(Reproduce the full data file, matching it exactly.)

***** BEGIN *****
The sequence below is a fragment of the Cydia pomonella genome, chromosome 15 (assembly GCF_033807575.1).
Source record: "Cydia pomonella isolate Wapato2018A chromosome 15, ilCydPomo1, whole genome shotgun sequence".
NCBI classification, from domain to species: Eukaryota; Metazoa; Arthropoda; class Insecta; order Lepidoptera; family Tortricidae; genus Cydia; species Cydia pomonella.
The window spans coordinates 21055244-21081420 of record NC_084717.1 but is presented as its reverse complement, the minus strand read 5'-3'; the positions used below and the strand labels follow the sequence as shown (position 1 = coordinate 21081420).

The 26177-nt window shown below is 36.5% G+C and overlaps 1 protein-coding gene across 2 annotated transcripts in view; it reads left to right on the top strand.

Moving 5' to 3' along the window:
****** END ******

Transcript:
The sequence below is a fragment of the Cydia pomonella genome, chromosome 15 (assembly GCF_033807575.1).
Source record: "Cydia pomonella isolate Wapato2018A chromosome 15, ilCydPomo1, whole genome shotgun sequence".
NCBI classification, from domain to species: Eukaryota; Metazoa; Arthropoda; class Insecta; order Lepidoptera; family Tortricidae; genus Cydia; species Cydia pomonella.
The window spans coordinates 21055244-21081420 of record NC_084717.1 but is presented as its reverse complement, the minus strand read 5'-3'; the positions used below and the strand labels follow the sequence as shown (position 1 = coordinate 21081420).

The 26177-nt window shown below is 36.5% G+C and overlaps 1 protein-coding gene across 2 annotated transcripts in view; it reads left to right on the top strand.

Moving 5' to 3' along the window: